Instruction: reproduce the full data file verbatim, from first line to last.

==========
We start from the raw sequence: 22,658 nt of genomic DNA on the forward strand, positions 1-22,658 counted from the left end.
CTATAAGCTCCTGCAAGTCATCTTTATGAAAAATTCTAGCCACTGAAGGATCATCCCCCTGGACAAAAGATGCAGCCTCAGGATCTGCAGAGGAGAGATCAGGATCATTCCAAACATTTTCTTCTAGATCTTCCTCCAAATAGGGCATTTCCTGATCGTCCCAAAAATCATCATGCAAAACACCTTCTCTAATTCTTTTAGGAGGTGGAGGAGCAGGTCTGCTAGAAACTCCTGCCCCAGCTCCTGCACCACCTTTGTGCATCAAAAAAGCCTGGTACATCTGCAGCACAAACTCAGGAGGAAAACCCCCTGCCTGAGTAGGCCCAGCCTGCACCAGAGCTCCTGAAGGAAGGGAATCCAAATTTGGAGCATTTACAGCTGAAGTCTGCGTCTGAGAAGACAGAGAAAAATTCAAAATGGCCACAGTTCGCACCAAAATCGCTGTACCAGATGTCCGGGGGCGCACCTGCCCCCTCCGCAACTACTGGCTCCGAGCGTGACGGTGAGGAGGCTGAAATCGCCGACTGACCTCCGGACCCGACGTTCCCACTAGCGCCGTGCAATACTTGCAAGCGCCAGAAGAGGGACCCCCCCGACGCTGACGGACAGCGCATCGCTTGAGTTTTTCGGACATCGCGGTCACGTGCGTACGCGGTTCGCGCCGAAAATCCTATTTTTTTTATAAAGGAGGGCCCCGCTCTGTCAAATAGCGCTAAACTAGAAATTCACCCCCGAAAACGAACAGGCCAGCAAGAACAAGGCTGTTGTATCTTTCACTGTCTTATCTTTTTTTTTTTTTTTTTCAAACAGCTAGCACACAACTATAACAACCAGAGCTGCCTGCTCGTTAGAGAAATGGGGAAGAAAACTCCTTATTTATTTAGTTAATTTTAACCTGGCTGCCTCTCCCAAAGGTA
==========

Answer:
We start from the raw sequence: 22,658 nt of genomic DNA on the forward strand, positions 1-22,658 counted from the left end.
CTATAAGCTCCTGCAAGTCATCTTTATGAAAAATTCTAGCCACTGAAGGATCATCCCCCTGGACAAAAGATGCAGCCTCAGGATCTGCAGAGGAGAGATCAGGATCATTCCAAACATTTTCTTCTAGATCTTCCTCCAAATAGGGCATTTCCTGATCGTCCCAAAAATCATCATGCAAAACACCTTCTCTAATTCTTTTAGGAGGTGGAGGAGCAGGTCTGCTAGAAACTCCTGCCCCAGCTCCTGCACCACCTTTGTGCATCAAAAAAGCCTGGTACATCTGCAGCACAAACTCAGGAGGAAAACCCCCTGCCTGAGTAGGCCCAGCCTGCACCAGAGCTCCTGAAGGAAGGGAATCCAAATTTGGAGCATTTACAGCTGAAGTCTGCGTCTGAGAAGACAGAGAAAAATTCAAAATGGCCACAGTTCGCACCAAAATCGCTGTACCAGATGTCCGGGGGCGCACCTGCCCCCTCCGCAACTACTGGCTCCGAGCGTGACGGTGAGGAGGCTGAAATCGCCGACTGACCTCCGGACCCGACGTTCCCACTAGCGCCGTGCAATACTTGCAAGCGCCAGAAGAGGGACCCCCCCGACGCTGACGGACAGCGCATCGCTTGAGTTTTTCGGACATCGCGGTCACGTGCGTACGCGGTTCGCGCCGAAAATCCTATTTTTTTTATAAAGGAGGGCCCCGCTCTGTCAAATAGCGCTAAACTAGAAATTCACCCCCGAAAACGAACAGGCCAGCAAGAACAAGGCTGTTGTATCTTTCACTGTCTTATCTTTTTTTTTTTTTTTTTCAAACAGCTAGCACACAACTATAACAACCAGAGCTGCCTGCTCGTTAGAGAAATGGGGAAGAAAACTCCTTATTTATTTAGTTAATTTTAACCTGGCTGCCTCTCCCAAAGGTA